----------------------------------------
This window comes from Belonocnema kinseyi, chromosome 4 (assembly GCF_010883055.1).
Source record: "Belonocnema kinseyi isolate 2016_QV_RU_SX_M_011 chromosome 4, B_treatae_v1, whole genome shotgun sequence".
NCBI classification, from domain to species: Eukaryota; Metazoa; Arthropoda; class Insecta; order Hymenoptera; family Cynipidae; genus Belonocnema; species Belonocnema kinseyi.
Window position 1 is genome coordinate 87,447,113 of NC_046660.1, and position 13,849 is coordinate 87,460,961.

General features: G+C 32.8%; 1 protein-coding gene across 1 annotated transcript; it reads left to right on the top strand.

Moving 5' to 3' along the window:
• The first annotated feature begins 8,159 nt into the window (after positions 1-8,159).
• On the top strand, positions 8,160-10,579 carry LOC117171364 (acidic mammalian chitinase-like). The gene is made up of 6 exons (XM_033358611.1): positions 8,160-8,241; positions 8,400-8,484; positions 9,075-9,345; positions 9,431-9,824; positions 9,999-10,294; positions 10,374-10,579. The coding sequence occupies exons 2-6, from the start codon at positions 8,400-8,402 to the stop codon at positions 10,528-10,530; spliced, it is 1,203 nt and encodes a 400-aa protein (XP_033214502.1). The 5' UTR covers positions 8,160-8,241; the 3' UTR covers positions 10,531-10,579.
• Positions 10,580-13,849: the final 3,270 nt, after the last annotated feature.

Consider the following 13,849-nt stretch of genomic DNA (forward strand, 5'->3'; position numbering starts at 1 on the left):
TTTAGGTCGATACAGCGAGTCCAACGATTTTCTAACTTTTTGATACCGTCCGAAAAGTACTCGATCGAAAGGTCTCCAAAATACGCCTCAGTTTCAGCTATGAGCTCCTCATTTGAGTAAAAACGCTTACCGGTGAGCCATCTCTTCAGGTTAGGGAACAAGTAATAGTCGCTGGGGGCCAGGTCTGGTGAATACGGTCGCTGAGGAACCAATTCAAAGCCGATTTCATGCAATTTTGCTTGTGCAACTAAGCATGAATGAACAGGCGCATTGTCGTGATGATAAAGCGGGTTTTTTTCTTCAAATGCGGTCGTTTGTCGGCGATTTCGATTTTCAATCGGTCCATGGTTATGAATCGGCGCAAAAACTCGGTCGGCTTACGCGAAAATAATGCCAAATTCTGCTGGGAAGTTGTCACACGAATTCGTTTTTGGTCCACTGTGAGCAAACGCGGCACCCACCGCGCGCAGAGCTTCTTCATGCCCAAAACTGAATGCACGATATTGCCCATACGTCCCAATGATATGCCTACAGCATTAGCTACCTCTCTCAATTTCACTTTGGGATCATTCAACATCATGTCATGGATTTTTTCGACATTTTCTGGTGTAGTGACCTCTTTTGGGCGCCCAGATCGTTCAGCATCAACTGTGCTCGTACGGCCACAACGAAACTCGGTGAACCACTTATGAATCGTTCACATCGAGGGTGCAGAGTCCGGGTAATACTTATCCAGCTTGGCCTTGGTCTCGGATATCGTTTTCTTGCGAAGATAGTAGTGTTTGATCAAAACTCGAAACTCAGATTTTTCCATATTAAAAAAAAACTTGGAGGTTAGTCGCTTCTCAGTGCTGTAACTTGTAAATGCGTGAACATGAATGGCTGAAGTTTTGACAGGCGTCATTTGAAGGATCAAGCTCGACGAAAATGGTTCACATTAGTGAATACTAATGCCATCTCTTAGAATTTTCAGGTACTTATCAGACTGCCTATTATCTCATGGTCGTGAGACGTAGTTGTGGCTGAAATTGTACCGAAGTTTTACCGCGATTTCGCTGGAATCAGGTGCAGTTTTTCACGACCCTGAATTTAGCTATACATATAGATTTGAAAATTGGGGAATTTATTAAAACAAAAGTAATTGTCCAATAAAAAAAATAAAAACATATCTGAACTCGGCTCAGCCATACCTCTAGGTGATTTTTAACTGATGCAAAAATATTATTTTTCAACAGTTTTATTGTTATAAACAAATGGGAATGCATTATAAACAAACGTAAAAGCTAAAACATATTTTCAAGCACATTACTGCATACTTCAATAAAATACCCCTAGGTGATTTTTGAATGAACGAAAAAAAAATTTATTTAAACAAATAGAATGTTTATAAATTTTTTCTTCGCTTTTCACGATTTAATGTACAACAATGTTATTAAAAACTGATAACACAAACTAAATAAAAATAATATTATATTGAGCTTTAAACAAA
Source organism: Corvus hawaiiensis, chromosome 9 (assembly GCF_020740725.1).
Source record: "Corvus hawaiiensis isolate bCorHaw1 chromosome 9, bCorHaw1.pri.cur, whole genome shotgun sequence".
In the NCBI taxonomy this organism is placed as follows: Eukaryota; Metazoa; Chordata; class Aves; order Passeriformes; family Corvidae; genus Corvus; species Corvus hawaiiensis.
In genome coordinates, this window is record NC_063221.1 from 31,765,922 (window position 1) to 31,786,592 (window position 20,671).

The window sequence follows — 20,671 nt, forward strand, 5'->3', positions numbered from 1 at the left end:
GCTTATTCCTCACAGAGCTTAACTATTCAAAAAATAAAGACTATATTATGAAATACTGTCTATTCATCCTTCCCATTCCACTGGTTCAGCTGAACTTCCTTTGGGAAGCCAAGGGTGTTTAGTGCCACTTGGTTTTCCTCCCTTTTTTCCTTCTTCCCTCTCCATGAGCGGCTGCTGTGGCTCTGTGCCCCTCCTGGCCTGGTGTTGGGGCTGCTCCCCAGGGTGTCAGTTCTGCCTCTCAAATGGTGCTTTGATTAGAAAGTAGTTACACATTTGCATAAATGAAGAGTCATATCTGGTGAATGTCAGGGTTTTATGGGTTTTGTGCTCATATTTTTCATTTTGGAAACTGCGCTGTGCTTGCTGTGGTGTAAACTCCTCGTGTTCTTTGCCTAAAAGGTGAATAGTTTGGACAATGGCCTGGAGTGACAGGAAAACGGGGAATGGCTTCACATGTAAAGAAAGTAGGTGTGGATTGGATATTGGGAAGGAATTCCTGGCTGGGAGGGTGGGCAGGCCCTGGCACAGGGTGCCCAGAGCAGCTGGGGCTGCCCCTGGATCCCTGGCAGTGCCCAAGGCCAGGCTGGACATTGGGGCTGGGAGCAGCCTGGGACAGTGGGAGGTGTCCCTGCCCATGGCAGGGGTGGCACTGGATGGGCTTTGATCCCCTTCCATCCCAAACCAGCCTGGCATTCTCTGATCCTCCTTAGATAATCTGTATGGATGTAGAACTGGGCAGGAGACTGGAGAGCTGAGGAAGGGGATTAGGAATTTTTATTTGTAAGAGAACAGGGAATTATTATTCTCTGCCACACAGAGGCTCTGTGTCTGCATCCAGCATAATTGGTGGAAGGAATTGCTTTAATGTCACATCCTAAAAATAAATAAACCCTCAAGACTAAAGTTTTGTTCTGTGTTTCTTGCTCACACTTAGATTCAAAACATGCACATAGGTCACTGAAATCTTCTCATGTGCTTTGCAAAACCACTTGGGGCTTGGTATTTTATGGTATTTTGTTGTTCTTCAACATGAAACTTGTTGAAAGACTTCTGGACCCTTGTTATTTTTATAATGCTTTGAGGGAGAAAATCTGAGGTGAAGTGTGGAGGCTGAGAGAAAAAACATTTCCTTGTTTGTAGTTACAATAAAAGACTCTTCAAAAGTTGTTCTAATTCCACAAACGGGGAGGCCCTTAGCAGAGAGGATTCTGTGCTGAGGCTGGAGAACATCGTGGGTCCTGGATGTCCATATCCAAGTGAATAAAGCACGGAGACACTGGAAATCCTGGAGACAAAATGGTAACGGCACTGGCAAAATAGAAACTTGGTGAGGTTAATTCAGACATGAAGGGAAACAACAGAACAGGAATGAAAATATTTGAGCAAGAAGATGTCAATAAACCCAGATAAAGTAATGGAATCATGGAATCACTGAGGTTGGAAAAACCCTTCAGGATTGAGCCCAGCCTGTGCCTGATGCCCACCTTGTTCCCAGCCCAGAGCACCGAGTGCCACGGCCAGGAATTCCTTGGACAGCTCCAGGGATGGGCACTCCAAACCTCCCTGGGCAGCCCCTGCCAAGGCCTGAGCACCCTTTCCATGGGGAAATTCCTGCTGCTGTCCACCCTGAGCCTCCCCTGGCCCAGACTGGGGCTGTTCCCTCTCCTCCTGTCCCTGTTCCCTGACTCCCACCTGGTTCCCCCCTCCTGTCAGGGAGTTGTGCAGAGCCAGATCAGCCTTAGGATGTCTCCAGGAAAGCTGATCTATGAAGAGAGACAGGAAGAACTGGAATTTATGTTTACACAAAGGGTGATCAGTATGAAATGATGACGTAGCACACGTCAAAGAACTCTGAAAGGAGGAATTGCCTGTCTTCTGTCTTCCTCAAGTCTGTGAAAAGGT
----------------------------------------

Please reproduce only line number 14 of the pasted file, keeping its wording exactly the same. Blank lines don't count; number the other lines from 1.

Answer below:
In the NCBI taxonomy this organism is placed as follows: Eukaryota; Metazoa; Chordata; class Aves; order Passeriformes; family Corvidae; genus Corvus; species Corvus hawaiiensis.